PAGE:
The period of time immediately following breast augmentation surgery is characterized by rapid change. During this dynamic phase of healing; swelling, muscle spasm and the healing process itself all contribute to change in the appearance of a women’s breast. In some cases, swelling and muscle spasm can displace the breast implants in a superior direction.

                  When swelling and muscle spasm resolve, the implants will drop into a more normal position. This can be facilitated by performing implant displacement exercises and utilizing superior chest compression. Significant progress can be seen in 4 to 6 weeks, but changes can be expected up to six months following surgery.

                  For these reasons, we very rarely perform revisional pocket surgery for at least six months following breast augmentation. During this interval, many patients demonstrate significant improvement and are ultimately happy with their results. When surgery does prove necessary, the wound healing dynamics are more favorable at this time which translates into better results. 

Richard J. Bruneteau, MD
Omaha Plastic Surgeon
5.0 out of 5 stars 86 reviews

Breast Augmentation Revision Surgery

+1
I would wait at least four months before considering a revisional surgery.  It takes at least 4 months for your implants to fully settle and for your swelling to resolve.  Also, due to the stages of healing, performing a revision too early can lead to other problems.  I believe it is perfectly safe to revise the breast after four months.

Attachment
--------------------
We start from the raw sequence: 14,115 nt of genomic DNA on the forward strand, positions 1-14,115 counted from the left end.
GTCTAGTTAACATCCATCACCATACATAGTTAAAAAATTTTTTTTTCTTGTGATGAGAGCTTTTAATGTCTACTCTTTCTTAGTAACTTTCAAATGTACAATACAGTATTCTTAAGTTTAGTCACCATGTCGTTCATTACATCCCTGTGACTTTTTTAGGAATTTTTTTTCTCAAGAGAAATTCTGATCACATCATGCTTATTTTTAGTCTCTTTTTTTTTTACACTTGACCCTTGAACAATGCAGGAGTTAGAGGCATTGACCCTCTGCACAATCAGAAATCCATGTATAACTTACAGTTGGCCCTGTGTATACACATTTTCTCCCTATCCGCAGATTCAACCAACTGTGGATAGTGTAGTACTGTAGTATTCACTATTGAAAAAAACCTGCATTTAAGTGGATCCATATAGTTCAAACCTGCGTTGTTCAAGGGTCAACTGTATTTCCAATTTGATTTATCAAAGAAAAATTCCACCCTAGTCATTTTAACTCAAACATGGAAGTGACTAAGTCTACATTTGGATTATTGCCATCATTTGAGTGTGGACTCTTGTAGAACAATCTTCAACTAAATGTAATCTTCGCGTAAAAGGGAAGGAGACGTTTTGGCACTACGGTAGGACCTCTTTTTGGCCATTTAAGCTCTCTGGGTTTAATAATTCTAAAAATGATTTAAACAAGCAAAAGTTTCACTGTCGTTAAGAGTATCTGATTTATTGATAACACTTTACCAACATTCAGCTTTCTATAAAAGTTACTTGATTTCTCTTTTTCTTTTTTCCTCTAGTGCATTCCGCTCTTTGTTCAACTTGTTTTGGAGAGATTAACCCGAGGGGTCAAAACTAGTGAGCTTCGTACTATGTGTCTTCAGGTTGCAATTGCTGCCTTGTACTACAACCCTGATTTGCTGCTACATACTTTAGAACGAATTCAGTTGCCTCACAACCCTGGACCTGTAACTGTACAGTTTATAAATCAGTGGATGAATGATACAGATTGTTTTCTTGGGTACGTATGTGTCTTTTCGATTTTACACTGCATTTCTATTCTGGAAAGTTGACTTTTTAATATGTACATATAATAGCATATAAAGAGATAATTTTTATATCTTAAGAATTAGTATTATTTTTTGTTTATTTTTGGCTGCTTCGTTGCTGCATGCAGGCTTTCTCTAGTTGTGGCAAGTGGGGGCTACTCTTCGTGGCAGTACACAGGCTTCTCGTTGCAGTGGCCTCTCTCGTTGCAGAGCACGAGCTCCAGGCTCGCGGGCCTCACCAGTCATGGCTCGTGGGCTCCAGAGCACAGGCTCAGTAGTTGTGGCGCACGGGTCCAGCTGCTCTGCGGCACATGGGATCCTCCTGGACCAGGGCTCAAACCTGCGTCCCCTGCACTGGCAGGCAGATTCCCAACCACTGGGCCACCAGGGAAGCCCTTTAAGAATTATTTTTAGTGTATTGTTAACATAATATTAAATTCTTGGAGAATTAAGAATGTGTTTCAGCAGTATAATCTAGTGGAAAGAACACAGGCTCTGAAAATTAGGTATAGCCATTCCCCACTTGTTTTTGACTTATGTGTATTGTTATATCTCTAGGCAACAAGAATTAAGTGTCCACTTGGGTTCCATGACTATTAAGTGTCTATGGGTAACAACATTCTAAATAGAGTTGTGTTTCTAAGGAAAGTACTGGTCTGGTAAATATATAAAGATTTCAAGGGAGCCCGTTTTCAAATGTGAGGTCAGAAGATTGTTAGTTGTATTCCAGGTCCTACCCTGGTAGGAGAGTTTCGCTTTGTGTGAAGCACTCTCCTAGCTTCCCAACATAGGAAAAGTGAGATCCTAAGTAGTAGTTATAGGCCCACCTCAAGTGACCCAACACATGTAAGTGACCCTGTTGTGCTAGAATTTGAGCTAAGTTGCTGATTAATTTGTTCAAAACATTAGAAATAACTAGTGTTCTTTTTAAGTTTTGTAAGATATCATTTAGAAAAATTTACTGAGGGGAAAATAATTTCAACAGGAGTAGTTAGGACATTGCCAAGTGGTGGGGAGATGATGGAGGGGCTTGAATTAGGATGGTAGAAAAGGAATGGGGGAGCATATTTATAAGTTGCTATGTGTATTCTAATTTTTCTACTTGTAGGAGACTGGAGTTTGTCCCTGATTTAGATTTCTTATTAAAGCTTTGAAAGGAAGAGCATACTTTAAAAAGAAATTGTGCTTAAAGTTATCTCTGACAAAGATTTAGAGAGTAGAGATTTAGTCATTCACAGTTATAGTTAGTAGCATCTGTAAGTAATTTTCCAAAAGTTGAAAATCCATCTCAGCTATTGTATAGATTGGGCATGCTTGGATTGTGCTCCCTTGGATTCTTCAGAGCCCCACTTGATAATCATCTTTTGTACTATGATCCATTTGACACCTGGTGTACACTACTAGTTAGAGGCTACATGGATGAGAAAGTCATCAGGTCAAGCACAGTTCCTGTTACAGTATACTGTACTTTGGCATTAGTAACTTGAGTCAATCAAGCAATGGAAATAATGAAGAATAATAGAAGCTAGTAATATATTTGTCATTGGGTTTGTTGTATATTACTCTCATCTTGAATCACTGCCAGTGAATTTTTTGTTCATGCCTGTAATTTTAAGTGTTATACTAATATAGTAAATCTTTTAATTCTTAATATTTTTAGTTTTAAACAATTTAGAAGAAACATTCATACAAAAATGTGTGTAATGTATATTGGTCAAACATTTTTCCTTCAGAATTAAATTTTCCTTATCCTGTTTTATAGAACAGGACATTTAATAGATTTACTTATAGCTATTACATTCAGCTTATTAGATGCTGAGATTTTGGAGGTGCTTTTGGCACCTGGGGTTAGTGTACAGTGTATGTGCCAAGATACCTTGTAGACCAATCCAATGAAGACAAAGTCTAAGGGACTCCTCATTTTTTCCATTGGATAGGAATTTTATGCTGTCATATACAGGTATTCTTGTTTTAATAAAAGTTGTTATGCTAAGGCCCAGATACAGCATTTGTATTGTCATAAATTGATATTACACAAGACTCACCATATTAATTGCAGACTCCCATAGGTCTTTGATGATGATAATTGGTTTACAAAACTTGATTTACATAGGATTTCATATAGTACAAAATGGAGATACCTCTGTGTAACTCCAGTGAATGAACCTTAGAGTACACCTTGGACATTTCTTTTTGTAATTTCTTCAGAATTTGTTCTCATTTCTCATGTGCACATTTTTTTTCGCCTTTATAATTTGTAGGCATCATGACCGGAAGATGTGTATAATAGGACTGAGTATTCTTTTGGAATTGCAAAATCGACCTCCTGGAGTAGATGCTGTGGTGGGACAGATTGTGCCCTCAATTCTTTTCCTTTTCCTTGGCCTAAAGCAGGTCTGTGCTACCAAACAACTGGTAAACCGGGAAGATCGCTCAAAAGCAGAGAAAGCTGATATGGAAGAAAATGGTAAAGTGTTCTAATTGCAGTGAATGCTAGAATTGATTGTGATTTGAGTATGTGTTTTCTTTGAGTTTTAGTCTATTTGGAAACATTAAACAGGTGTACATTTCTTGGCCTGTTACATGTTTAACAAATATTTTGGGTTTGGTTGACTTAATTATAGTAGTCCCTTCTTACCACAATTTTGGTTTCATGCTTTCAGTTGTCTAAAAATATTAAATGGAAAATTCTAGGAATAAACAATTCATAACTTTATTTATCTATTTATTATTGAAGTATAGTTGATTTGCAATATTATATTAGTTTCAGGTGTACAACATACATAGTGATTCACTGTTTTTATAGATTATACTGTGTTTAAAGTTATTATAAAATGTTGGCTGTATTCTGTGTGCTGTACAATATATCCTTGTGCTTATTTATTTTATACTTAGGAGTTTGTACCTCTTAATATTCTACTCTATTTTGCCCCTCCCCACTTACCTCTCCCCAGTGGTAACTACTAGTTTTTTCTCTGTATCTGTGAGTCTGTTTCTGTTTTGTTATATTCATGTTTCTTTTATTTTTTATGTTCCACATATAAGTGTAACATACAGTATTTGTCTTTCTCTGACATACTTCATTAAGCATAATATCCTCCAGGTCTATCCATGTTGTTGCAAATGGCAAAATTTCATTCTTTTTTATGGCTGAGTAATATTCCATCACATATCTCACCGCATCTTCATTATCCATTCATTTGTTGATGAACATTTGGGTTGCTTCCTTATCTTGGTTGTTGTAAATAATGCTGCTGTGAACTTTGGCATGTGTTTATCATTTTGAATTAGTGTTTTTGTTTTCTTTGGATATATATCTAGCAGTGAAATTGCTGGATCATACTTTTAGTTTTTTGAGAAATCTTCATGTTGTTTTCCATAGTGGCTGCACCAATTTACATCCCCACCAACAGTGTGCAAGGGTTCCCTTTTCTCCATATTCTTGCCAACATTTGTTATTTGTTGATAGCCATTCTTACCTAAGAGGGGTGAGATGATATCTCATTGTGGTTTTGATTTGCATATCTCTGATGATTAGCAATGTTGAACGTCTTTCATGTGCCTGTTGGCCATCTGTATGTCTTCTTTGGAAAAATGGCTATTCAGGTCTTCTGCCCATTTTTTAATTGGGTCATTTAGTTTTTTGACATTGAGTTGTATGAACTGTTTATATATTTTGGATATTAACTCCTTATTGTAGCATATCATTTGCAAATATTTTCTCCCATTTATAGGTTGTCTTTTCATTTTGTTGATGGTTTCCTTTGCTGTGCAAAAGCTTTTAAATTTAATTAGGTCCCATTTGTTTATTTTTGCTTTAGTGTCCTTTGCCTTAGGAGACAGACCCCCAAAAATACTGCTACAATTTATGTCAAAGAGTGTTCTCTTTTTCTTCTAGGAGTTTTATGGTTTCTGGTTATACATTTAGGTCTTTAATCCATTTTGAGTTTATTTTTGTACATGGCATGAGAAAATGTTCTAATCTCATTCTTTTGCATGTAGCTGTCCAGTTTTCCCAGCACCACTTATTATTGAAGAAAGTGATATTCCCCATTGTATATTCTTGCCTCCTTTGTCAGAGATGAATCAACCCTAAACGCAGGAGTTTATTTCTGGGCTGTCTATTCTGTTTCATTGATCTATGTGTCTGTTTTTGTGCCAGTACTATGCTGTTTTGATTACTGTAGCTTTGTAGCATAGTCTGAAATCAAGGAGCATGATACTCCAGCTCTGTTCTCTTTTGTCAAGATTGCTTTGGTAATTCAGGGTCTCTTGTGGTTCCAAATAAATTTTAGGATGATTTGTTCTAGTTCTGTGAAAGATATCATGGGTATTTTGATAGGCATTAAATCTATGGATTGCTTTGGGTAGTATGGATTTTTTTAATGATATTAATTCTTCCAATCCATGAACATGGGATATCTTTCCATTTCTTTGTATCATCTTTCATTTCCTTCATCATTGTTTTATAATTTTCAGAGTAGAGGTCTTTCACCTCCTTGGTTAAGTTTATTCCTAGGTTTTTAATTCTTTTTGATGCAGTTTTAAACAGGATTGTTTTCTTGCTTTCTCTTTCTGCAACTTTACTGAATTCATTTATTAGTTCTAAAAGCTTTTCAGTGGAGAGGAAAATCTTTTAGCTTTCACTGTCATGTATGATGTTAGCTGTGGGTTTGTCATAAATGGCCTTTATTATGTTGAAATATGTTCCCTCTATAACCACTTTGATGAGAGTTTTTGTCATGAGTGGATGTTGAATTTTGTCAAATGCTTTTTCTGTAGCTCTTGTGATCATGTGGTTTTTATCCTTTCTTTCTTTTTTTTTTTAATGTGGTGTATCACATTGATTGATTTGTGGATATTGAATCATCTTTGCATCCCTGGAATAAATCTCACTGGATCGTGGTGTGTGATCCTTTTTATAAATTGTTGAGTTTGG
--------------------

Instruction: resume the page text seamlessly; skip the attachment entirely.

Christopher J. Morea, MD
Raleigh-Durham Plastic Surgeon
5.0 out of 5 stars 54 reviews

Implant Exchange

+1
Typically, it is advisable to wait at least 6 months before performing any additional surgery. At this point, not only will your tissues be completely healed, but it also may give you a chance to reflect on your ideal implant volume and desired cup size. Perceptions can change significantly in the first few months after surgery as you get used to the implants, and so waiting may additionally help you make the best decision when selecting your final implant size. 

Frank Campanile, MD
Denver Plastic Surgeon
4.5 out of 5 stars 15 reviews

Re-do Breast Implants

+1

Your surgeon will determine this depending on your situation.  Many times implants can be changed out in 3 months, but not always.  Sometimes 6 months is better.  This depends on scar contractures, or just wanting to change size.  Some patients want larger implants, and depending on how large, this has to be done in stages.  You only have so much skin to go around those implants.  You have to allow time to stretch the skin for larger implants.  Check with your Board Certified Plastic Surgeon (ASPS) to determine the best course of action for you.  Best of luck.

Robert E. Zaworski, MD
Atlanta Plastic Surgeon
5.0 out of 5 stars 26 reviews

These answers are for educational purposes and should not be relied upon as a substitute for medical advice you may receive from your physician. If you have a medical emergency, please call 911. These answers do not constitute or initiate a patient/doctor relationship.